Big or Small, Mammals Take 21 Seconds to Pee
In what at first seems like some pretty pointless research, experts have discovered a surprising fact about urination: no matter the size of body or bladder, all mammals take just about the same time to pee.
That's at least according to a study recently published in the Proceedings of the National Academy of Sciences of the United States of America (PNAS), which reveals that housecats, dogs, and even elephants will all take an average of 21 seconds to answer nature's call.
That's a stunning revelation especially considering that a common elephant holds about five gallons (18 L) of urine in its immense bladder. Your average domesticated dog, on the other hand, can hold only about 1.3 tablespoons (20 ml) before it goes looking for the nearest fire hydrant.
Reason would say that it should take far less time to empty a 20 milliliter balloon than an 18 liter one, so what's going on? According to a team of researchers from the Georgia Institute of Technology, it really all comes down to the urethra - the "bendy straw" of the bladder.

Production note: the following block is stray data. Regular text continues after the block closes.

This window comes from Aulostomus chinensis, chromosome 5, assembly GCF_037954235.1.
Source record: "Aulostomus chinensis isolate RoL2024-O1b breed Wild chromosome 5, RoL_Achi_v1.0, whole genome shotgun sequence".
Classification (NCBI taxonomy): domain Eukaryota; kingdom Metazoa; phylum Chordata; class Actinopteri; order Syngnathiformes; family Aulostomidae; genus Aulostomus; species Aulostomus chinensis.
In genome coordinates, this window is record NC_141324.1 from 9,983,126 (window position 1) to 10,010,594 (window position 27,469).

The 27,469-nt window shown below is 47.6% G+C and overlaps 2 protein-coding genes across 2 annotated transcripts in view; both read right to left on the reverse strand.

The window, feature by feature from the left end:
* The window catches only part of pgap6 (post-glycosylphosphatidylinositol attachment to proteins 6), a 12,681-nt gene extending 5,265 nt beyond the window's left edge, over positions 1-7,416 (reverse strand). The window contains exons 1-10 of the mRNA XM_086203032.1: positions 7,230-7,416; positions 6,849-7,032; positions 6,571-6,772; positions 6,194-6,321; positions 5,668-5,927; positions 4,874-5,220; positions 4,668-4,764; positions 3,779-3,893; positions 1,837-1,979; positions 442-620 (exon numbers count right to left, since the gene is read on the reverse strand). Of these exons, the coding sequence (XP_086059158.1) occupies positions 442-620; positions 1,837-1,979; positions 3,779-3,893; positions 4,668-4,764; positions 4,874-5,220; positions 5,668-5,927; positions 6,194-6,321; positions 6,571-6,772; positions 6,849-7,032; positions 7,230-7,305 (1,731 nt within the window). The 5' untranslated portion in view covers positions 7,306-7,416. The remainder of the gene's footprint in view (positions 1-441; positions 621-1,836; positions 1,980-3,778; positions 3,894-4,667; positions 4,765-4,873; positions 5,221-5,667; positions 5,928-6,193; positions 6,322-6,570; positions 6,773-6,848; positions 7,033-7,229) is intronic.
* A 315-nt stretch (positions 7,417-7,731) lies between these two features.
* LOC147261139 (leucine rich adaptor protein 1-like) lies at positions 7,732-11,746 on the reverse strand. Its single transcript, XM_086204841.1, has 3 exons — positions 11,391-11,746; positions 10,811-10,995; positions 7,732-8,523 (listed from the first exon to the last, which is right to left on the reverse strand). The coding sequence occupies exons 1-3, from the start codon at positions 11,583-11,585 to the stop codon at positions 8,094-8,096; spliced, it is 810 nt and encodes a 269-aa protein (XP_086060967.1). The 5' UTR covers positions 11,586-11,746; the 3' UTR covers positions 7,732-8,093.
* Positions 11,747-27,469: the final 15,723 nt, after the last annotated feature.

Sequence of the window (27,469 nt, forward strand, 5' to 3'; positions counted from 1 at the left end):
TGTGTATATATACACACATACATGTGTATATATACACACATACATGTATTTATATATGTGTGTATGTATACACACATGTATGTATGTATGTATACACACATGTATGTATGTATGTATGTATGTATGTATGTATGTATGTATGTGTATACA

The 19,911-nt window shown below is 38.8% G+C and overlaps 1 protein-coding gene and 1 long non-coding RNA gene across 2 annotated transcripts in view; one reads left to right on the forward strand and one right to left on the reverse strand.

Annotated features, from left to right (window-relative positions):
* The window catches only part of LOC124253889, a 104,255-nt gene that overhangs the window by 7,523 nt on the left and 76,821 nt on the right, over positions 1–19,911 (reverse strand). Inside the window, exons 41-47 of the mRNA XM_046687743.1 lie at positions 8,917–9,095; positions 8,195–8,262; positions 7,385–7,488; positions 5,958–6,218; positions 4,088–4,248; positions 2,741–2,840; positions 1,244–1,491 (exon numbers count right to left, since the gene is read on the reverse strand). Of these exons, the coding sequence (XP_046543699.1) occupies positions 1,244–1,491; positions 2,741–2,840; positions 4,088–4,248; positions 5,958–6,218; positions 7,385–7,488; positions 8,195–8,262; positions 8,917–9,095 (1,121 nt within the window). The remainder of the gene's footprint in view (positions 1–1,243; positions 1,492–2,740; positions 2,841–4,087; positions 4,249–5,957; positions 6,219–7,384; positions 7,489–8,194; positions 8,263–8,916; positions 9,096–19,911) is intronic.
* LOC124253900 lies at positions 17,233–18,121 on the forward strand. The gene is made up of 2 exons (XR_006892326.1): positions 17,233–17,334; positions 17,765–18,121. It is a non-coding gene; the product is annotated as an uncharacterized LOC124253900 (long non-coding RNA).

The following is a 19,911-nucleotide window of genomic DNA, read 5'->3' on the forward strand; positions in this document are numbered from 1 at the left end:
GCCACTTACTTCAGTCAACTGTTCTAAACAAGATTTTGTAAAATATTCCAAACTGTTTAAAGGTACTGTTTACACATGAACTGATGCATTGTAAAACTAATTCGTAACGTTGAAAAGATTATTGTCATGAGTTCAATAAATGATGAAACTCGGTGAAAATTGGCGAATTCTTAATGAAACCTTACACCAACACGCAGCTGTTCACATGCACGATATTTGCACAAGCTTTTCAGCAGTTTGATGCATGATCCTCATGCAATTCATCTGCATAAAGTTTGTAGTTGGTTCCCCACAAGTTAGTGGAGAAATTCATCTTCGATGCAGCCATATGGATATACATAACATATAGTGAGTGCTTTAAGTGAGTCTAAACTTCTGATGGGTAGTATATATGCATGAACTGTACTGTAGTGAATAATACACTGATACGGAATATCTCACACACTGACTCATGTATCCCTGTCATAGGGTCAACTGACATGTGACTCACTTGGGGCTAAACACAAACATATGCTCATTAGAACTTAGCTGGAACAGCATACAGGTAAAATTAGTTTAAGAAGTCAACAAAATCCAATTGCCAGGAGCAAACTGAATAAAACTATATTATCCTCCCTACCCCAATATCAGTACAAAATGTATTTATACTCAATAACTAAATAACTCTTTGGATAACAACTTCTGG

According to the researchers, the urethra is much more than a universal means of urine expulsion among animals. It is, in fact flow-regulating and "flow-enhancing, enabling the urinary system to be scaled up by a factor of 3,600 in volume without compromising its function."
In an analysis uniting the results of 41 independent urological and anatomical studies, the researcher found that all mammals that weight more than 6.5 lbs have urethras with a length-to-width ratio of 18. Larger animals have longer and wider urethras, allowing them to take more advantage of gravitational forces to speedily empty their bladders within 21 seconds (give or take 13 seconds). Meanwhile an absence of this force makes it harder for smaller animals to empty their tiny bladders.
So mystery solved! However, one question still remains: why does this even matter? According to the authors of the study, these findings are actually very valuable to professionals in the veterinary world, where urination duration can help identify and diagnose health problems in animals.
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